Wednesday, December 09, 2009

Why the hell do vendors not use version control properly

This is an appeal to everyone out there who is writing a product that is meant for an enterprise customer, you know the people with budgets and it applies to companies big and small.

When doing a project you normally have a lot of things to control
  • Word docs
  • Powerpoints
  • Visio
  • Requirements
  • Code
  • Test Cases
  • Data models
  • etc
The point is that its a lot of different things. What makes it easier to control things is a version control system. What makes it easier is if we can use one version control system to manage all these elements. What this means is that your tool needs to
  • Store things in lots of different files, every object or important piece of information should have its own file
  • Delegate version control to an external tool

There are two very very simple principles that I'm fed up seeing people screw up. Having one massive XML file that your tool "helpfully" manages is just rubbish. Not only does this mean that people can't share sections of this but it also means that structurally I can't set up my version control structures so one area has all of the requirements, docs and interface specifications all managed together. This is a very bad thing and it means your product isn't helping my programme.

The worst thing about this is that its much easier for a tool vendor to just say "version control is done by another tool, if you want a free one then subversion is great otherwise we integrate with most of the major providers". Having this elementary dumb decisions of single files is just a very very bad design decision and completely ignores how enterprises need to manage and adopt technologies.

I really don't understand people who pitch up with a tool that fails on this basic test of
"see that individual important element in your tool, can I manage that as an individual element and do a release of that without dragging other crap in"
If I'm creating a Use Case I want to version at the Use Case level, not at the repository level. If I'm creating at the Process level I want to version at the individual process level, not at the repository level. If I'm modelling a database I'd like to be able to version at the entity level not the whole schema level.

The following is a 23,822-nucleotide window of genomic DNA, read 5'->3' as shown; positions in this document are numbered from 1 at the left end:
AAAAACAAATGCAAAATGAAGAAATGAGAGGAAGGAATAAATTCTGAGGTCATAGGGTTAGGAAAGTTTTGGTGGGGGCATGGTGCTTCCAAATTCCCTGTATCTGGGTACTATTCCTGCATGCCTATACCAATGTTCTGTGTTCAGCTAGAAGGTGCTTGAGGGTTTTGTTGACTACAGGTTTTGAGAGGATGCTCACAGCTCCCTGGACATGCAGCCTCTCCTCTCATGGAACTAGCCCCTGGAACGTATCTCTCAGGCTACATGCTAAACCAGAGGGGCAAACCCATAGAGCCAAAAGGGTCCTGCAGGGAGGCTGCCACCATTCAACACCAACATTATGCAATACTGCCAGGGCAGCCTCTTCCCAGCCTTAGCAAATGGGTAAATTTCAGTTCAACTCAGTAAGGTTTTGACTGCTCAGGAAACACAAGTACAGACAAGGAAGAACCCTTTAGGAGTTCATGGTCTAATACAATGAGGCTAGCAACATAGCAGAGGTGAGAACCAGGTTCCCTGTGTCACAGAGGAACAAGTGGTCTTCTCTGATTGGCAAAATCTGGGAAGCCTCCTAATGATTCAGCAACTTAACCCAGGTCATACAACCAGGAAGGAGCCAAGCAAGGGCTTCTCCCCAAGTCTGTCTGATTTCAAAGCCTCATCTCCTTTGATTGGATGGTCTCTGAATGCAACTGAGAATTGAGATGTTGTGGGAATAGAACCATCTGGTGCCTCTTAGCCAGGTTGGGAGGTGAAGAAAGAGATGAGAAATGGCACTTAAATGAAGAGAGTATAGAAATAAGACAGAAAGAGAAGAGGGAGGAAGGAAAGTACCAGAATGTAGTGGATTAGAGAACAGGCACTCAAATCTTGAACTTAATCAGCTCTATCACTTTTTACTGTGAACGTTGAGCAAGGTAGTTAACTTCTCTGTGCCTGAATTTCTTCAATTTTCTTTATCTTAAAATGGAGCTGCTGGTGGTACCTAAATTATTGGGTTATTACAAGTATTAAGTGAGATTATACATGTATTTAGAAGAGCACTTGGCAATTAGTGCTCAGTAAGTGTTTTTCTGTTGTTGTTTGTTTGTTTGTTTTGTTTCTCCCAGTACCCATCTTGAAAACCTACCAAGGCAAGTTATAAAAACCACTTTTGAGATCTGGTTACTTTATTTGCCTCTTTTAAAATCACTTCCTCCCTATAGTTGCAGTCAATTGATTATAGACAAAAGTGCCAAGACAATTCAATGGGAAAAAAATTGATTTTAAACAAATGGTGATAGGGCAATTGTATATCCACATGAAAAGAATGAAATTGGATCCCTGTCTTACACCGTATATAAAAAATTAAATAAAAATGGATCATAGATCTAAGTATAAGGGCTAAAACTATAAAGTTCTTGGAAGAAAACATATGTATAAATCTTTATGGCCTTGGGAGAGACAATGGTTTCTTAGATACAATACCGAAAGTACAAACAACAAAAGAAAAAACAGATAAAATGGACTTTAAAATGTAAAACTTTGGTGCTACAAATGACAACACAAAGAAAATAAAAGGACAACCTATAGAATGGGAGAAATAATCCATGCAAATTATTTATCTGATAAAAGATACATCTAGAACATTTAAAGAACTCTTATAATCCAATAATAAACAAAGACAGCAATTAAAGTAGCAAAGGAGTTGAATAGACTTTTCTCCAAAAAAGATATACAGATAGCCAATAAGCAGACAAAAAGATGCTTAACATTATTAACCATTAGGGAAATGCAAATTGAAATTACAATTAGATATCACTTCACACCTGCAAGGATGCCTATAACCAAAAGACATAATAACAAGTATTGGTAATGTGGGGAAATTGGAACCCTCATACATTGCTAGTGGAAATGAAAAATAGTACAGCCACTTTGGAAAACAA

Code works like this, it would be mental to have a code versioning system that worked on every file as a clump. Yet this is what lots of packages and other tools do.

Its 2009 folks and it appears people are still building tools that can't match the capabilities of RCS let alone CVS or heaven forbid something from this millenia. So a quick summary
  1. Expose your things as files at the lowest level of sensible granularity, this is normally the blobs or icons in your tool
  2. Delegate versioning to an external product that does this stuff better. If you feel you have to include it then ship a copy of subversion.
That is all. Its that simple.

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Steve said...

All true of course.

But imagine a programme in which every dev team in a very large media co uses a different version control repository. No, not just different repos in the same tool... some of that of course... but also different repos in a mixture of Clearcase, SVN and I daren't ask what else.

And then imagine a world in which the SVN repo is, ahem, 'upgraded' the day before a critical release. A world in which the team that's so keen on upgrading can't be bothered to tell all the users that their code is about to move to yet another repo.

Oh the fun we had with that release! :-)

So I suppose my question is a bit broader than yours: it's 'why the hell do so few people use version control properly?'

Steve Jones said...

Indeed another nightmare. Its not exactly rocket science and yet people screw it up. Project people have little excuse but vendors should have ZERO excuse. Unless this major, major vendor is managing their code as a single clump its trully mental what they've done.

They've actually made a DECISION to do it this way.